Air force to also test Raytheon's NCADE candidate against ballistic weapons threat
Launching the Patriot PAC-3 surface-to-air missile from a Boeing F-15C fighter to intercept a tactical ballistic or cruise missile could be demonstrated within two years, believes Lockheed Martin, which has received a $3 million follow-on contract from the US Missile Defense Agency (MDA) to continue refining the concept.
The Air-Launched Hit-To-Kill design is one of several concepts being studied by the MDA for boost-phase intercept and homeland defence.
Work completed by Lockheed under an initial $2 million contract concluded that launching the PAC-3 from dual-missile canisters under the wing of a tactical fighter was feasible, says Mike Trotsky, vice-president air and missile defence systems.
© Lockheed Martin
Lockheed's concept of mounting a PAC-3 on the F-15C is one of several under study to defeat ballistic missiles
There are two possible mission scenarios, says Trotsky. In one, a forward-deployed F-15 on combat air patrol (CAP) would launch the PAC-3 to intercept a ballistic missile in its boost phase.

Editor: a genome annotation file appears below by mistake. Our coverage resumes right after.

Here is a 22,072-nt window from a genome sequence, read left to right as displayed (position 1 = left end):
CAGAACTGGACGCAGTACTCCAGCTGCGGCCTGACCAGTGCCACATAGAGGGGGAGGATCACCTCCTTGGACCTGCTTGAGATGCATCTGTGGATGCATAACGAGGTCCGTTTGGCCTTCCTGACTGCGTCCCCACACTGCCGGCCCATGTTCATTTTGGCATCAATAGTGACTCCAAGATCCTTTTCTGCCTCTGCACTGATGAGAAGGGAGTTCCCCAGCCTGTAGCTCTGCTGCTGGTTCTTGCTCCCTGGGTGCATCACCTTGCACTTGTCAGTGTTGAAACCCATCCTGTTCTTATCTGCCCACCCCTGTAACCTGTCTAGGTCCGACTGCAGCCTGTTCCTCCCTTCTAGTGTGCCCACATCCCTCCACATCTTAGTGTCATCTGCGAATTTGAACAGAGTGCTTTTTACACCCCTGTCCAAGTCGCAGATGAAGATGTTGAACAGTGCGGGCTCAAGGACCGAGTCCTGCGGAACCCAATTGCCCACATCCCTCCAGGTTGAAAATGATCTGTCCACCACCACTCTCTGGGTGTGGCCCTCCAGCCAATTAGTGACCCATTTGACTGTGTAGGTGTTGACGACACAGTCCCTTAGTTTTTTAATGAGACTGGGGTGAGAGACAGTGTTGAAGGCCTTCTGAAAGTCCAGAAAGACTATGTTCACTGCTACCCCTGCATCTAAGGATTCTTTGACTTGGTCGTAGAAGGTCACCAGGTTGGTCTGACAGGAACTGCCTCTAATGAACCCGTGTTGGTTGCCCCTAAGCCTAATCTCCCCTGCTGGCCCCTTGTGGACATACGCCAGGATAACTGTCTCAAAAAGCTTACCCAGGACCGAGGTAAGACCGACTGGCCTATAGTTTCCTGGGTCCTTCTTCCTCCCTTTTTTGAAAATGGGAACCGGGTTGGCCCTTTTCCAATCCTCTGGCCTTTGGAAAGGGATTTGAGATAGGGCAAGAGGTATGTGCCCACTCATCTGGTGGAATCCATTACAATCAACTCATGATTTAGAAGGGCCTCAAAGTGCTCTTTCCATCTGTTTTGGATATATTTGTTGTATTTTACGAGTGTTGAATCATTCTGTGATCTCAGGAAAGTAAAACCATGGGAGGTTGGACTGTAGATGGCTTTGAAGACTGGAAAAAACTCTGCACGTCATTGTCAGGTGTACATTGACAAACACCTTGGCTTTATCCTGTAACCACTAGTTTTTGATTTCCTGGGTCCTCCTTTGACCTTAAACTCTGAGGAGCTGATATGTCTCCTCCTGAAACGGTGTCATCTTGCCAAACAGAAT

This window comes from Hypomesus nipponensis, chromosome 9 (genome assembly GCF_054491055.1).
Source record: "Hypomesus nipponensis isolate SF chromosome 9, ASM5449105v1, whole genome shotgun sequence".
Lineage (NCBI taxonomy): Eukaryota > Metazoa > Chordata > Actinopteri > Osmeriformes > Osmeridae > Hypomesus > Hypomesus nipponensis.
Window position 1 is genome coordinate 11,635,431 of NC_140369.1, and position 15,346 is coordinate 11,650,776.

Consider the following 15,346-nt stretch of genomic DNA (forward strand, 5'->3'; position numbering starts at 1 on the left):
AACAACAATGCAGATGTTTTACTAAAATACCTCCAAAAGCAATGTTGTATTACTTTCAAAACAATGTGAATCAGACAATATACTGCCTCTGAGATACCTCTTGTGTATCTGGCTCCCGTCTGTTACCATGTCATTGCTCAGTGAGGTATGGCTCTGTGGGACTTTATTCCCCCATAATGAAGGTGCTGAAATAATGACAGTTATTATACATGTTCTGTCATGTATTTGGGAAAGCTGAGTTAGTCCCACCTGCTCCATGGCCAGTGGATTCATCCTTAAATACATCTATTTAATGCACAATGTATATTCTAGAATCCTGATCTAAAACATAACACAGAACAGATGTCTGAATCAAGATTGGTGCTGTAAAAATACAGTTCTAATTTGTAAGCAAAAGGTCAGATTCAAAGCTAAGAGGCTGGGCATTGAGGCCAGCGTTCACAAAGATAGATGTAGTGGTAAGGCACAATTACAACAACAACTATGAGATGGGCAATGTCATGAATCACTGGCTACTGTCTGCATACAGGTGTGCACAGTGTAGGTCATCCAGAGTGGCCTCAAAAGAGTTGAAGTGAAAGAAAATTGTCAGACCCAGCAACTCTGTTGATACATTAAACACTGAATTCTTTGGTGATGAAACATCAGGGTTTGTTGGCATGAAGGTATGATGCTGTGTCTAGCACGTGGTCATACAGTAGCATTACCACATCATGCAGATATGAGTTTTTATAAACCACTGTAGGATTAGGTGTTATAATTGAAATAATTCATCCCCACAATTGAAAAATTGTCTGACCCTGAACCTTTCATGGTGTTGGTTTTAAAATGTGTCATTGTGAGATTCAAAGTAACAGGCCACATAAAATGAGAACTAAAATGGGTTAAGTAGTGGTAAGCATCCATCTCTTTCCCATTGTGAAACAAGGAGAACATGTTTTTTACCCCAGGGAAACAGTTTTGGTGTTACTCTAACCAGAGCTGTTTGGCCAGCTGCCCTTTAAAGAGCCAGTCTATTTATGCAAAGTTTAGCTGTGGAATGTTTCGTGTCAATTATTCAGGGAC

The homeland defence mission envisages tactical ballistic or cruise missiles being launched from barges. "The aircraft could be on CAP or be scrambled and intercept both types of target," he says.
The F-15's radar would detect and track the target. The aimpoint would be uploaded to the PAC-3 before launch and updated during flight using the fighter's radar as a datalink, with terminal guidance to be provided by the missile's active seeker. "We would not have to do much to the PAC-3. Once it leaves the aircraft, its mission is pretty much the same," says Trotsky.
Raytheon is working on a competing air-launched boost-phase intercept concept under the MDA's Network Centric Airborne Defense Element (NCADE) programme. The company's interceptor combines an AIM-120 AMRAAM air-to-air missile's first stage with an AIM-9X Sidewinder's infrared seeker with a new second stage using hydroxyl ammonium nitrate propellant.
An F-15 test flight is planned for mid-year under a 12-month, $7 million risk-reduction contract awarded last year. Raytheon says NCADE will be the same size as AMRAAM and rail launched, and that F-15 flight tests will involve an interim design using the AIM-9X as its first stage.
Trotsky believes that Lockheed's approach offers lower risk, although the combat-proven PAC-3 has never been integrated with an aircraft. "Although NCADE is based on AMRAAM, and therefore low risk in integration with the aircraft, it is a new missile with no pedigree," he argues.
Lockheed has also looked at arming the F-15 with its new THAAD missile-defence interceptor, which is three times the weight of the 320kg (700lb) PAC-3 and 1m (3.3ft) longer at 6m.